If you read the Virginia Legislature debates or what exists
    of the many writings by the various important visionaries
    around this time, well documented in George Bancroft's
    "History of the Formation of the Constitution of the United
    States of America" (which is often referred to by members of
    the US Supreme Court), or if you carefully read through the
    Federalist Papers, in particular #24 to #29, #46, and others,
    you will find a continuing and clear understanding that
    common citizens must be afforded the right to keep and bear
    arms.

    Even the opposition writers to the Federalists, for example
    the "Federal Farmer," an anti-federalist critic of the
    Constitution and its absence then of a Bill of Rights, wrote
    "to preserve liberty, it is essential that the whole body of
    the people always possess arms, and be taught alike,
    especially when young, how to use them..."

    Frankly, on this subject, there was little disagreement back
    then.

    But, as you imply when you bring up F22's and the A1 Abrams,
    the prudential argument wins out at this time. Despite the
    original writings and intent. The essence of this position is
    based on (5), mentioned above. And it amounts to asking this
    question,

    "What would happen *if* we decided that the Second Amendment
    provides an absolute, constitutional protection for the right
    to bear arms in order to preserve the power of the people to
    resist government tyranny?"

    If one then decides that there *is* such an absolute right,
    then one is forced to the conclusion that the Second
    Amendment must allow individuals to possess bazookas,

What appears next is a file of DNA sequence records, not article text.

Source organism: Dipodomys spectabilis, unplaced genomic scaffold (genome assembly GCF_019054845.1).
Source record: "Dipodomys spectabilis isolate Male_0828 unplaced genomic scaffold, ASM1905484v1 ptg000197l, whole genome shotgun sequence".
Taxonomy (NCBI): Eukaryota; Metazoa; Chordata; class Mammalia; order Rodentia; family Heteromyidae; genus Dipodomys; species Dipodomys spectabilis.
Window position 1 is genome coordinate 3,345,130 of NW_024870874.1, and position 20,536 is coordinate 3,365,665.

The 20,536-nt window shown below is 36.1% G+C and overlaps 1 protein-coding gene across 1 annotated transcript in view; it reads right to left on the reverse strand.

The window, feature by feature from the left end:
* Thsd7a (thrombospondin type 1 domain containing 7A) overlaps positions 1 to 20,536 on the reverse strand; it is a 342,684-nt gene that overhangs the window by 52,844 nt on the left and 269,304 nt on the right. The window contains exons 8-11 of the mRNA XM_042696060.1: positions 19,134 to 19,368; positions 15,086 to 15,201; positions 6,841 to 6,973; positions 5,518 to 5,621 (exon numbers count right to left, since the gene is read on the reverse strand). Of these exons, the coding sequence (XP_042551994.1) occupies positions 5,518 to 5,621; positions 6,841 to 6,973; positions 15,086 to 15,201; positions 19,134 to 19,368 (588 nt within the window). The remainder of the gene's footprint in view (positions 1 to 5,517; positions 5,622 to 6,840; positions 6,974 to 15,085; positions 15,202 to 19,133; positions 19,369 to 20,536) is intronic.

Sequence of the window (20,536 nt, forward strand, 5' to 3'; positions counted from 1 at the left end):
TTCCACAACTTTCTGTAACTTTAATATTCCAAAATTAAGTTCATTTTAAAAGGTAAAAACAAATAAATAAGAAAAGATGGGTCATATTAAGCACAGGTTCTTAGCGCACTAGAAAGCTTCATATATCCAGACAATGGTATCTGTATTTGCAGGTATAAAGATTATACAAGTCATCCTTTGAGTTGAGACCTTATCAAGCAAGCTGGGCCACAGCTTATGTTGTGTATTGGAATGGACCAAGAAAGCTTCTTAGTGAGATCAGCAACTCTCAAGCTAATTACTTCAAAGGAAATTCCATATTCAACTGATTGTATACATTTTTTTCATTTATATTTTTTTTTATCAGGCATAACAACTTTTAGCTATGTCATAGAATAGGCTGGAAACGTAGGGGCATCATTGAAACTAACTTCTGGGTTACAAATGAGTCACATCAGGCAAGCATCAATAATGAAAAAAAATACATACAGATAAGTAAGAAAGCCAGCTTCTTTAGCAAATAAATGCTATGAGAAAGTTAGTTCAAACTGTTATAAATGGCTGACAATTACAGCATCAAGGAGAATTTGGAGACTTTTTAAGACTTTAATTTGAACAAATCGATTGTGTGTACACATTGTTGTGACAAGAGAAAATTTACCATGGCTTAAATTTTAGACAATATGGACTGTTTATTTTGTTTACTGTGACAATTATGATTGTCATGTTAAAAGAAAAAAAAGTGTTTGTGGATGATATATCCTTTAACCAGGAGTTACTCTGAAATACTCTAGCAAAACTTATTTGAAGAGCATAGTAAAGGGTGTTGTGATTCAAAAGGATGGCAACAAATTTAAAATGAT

torpedoes, SCUD missiles, biological weapons, and even
    nuclear warheads, for they are, like rifles and pistols,
    __arms__. Certainly, it is hard to imagine any serious
    resistance to an organized and well funded standing military
    without many of such arms.

    Since to most people in the US today that is clearly
    unacceptable to social stability, the question is therefore
    reduced to a different one. No longer is it whether or not
    to restrict arms ownership, as that is already been
    determined by examining alternatives. The question becomes
    only by how much to restrict it. The Second Amendment's
    origianl intent has bene demolished by a prudential refusal
    to accept the original arguments and intent.

    The important issues won't be examined. They are more
    abstract, largely unattended, and will take time to consider
    and then turn into concrete goals. It's much easier to pick
    on pithy adages that play well with an ignorant public.

    The debate about magazine size will continue. I just think
    that it won't achieve its goals, even if some restricting law
    comes to pass. Today, it will be even less useful because of
    the ready availability of 3D printers and the ease of making
    them if you don't already have one, from readily available
    parts. I'll be using heavy rollers and aluminum I-beams